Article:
Louis Proyect: The Unrepentant Marxist

October 19, 2020

The Big Scary “S” Word

Filed under: DSA,Film,Jacobin,reformism — louisproyect @ 9:44 pm

A half-century ago when our horizons seemed unlimited, Socialist Workers Party members were delighted to see a movie about our party shown at Oberlin College, where our yearly conferences took place. It was directed by party member (or perhaps fellow-traveler) Nick Castle whose Wikipedia page does not even mention the word socialism. Nick’s claim to fame was playing Michael Meyers in the first of John Carpenter’s “Halloween” movies and then becoming a director himself with credits like “The Last Starfighter” and “Dennis the Menace” to his name. I can’t remember anything about the SWP documentary but can at least state that its irrational exuberance reflected our self-importance at the time. Not only did someone with Hollywood credentials want to tell a story about us, we also managed to score a profile in the Sunday Times Magazine section written by Walter and Miriam Schneir. Unfortunately, the Times decided the article wasn’t critical enough and turned it down. The Schneirs took it to The Nation, which was happy to publish it. (Contact me for a copy.)

In the early 70s, the terms socialism and communism were interchangeable even though it led to some confusion when I was selling subscriptions to The Militant door-to-door in Columbia University dormitories. When I asked a student if they would be interested in a socialist newsweekly, they’d always ask if the socialism was like in Sweden or in Cuba.

Today, the term communism has lost its power, mainly because the Cold War is over and because what’s left of it is like a boxer on the ropes. On the other hand, socialism is more popular than ever. A Pew Research Poll a year ago found that 42 percent of Americans have a positive view. Of course, they don’t mean Cuba. They want the USA to be more like Sweden, at least what it was like around the time Nick Castle made his movie about the SWP.

A new film titled “The Big Scary ‘S’ Word” will certainly be embraced by the 42 percent of Americans in the Pew poll and even win over maybe another 9 percent. However, if 51 percent of Americans ever become the kind of socialist featured in Yael Bridge’s documentary, you can be assured that capitalist property relations will continue into the indefinite future. 51 percent having a positive view of communism is a horse of another color (red).

You can get an idea from Bridge’s political orientation by keeping in mind that she produced a documentary based on Robert Reich’s “Saving Capitalism”. The Daily Californian, the student and community newspaper of U. Cal Berkeley, where Reich teaches, had little use for it: “Yet there’s no examination of the shortcomings of the capitalist system at large, no nuance given through critical analysis on issues of privilege or generational poverty. The topic is briefly discussed through personal anecdotal interviews but never unpacked.”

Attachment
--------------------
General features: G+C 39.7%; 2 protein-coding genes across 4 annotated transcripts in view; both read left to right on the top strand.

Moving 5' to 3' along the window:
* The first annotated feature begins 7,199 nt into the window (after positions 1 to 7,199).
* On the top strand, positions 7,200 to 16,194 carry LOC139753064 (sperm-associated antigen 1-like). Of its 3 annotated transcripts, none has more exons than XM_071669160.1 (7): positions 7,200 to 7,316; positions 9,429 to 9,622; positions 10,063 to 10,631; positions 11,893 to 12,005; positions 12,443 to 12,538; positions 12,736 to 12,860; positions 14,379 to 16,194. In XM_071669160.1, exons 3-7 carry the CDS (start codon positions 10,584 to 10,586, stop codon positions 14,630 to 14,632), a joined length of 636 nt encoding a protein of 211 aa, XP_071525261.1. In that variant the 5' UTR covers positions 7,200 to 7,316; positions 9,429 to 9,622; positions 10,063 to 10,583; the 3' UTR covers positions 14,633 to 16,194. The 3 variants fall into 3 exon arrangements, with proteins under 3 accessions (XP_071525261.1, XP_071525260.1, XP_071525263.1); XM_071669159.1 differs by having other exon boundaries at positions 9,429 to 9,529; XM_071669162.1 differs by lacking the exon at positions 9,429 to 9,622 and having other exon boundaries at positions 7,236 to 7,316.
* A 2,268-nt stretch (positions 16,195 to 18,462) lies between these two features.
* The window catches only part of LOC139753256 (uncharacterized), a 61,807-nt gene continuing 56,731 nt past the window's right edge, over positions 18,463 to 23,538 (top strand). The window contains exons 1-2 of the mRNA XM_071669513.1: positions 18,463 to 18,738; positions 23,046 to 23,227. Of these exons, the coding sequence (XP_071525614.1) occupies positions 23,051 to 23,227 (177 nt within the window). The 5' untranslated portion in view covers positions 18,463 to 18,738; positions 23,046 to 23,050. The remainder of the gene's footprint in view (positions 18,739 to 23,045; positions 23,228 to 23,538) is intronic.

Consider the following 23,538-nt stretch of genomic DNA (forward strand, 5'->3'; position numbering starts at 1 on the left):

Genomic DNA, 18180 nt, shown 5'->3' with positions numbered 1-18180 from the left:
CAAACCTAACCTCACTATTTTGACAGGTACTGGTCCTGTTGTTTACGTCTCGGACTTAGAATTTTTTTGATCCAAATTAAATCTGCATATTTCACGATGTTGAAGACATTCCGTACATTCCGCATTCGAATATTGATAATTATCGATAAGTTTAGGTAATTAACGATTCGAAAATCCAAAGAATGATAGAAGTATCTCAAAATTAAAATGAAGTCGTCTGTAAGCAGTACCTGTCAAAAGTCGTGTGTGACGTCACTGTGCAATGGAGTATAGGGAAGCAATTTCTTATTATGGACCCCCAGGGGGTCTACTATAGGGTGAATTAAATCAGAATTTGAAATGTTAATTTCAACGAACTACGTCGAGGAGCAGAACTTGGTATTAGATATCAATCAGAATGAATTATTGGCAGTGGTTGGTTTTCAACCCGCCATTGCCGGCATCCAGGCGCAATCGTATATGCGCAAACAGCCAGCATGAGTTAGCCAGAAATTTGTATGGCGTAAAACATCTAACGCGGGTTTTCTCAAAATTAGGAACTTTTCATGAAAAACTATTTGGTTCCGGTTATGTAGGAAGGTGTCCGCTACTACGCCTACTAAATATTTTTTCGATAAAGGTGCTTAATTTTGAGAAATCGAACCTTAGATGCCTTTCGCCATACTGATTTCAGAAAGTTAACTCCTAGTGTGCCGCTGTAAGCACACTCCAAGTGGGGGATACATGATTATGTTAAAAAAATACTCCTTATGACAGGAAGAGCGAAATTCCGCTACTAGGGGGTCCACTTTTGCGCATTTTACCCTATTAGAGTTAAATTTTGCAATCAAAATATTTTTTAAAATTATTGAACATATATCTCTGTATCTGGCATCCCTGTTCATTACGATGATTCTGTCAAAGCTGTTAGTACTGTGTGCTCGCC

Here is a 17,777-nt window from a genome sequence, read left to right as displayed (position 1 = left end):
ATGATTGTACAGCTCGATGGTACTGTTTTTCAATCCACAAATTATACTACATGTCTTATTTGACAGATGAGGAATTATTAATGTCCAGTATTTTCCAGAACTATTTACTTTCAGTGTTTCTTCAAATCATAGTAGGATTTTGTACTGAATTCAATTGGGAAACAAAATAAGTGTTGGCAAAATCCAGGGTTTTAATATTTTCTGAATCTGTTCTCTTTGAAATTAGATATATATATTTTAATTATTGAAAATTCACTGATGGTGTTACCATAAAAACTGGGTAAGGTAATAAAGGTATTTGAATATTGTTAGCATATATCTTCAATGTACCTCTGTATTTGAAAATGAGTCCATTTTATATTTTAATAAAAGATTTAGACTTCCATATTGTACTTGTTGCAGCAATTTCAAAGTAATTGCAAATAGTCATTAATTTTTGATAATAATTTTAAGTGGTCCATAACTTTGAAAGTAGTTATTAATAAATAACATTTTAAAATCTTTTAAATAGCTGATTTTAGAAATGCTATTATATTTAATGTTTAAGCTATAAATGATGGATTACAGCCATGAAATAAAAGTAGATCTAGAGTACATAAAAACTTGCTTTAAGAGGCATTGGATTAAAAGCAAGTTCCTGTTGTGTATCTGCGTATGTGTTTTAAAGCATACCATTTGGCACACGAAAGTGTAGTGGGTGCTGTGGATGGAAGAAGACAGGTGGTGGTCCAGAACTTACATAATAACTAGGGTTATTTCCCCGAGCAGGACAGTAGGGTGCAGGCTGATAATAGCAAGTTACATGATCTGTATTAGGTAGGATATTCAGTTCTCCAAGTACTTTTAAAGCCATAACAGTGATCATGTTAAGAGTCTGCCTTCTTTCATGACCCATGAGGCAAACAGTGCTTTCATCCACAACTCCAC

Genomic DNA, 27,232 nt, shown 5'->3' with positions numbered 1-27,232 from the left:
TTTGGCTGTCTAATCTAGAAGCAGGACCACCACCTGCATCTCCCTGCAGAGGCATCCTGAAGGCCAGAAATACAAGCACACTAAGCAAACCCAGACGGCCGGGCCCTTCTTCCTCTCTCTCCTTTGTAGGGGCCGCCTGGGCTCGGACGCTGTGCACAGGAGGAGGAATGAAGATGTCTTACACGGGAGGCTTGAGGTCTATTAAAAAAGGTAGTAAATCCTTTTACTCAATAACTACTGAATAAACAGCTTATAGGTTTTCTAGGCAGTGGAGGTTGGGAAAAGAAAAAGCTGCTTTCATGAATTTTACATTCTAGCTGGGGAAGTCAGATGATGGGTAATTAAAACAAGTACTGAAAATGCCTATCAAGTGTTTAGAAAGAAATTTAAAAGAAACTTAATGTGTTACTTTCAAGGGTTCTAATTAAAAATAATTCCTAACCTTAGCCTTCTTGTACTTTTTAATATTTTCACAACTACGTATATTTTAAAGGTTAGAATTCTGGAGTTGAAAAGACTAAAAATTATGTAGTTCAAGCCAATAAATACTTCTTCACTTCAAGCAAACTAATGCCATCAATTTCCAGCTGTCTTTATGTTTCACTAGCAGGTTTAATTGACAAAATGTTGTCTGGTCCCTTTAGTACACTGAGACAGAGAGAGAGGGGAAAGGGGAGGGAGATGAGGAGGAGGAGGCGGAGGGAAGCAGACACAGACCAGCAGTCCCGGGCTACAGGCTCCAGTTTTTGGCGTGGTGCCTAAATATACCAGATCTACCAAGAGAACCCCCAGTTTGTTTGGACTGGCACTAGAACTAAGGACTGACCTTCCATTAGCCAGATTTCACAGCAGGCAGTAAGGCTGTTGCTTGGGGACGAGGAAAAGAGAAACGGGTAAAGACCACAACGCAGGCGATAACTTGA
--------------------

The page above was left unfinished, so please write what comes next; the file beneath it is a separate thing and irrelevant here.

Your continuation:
The title of Bridge’s film is probably inspired by John Nichols’s book “The S Word”. For Nichols, socialism does not really mean abolishing capitalist property relations. Nichols is prominent throughout the film and argues throughout that socialism is not about Russia or Cuba. It is about our native-traditions going back hundreds of years. In one of the more interesting passages in the film, we learn that there was not only a socialist commune called the Wisconsin Phalanx in Ripon, Wisconsin in the 1840s, but that its leaders went on to form the Republican Party in 1854, which was of course revolutionary back then. The film does not go into much detail about the Wisconsin Phalanx but suffice it to say that it was a utopian experiment based on Fourier’s concepts. Yes, Farmers lived communally in a Long House, but it is somewhat far-fetched to call this socialism unless you also want to describe the Israeli kibbutz in the same terms. A Guardian review of Nichols’s book was critical of its “big tent” understanding of socialism:

Nichols distorts history by dragooning reformist liberals into his socialist tradition. For example, Tom Paine is posthumously drafted as a socialist hero because he favoured a version of a welfare state and progressive taxation, even though these are compatible with an economy based primarily on private property. Nichols does not mention Paine’s belief in minimal government or his support of an armed citizenry, which are cited today by American libertarians and opponents of gun control.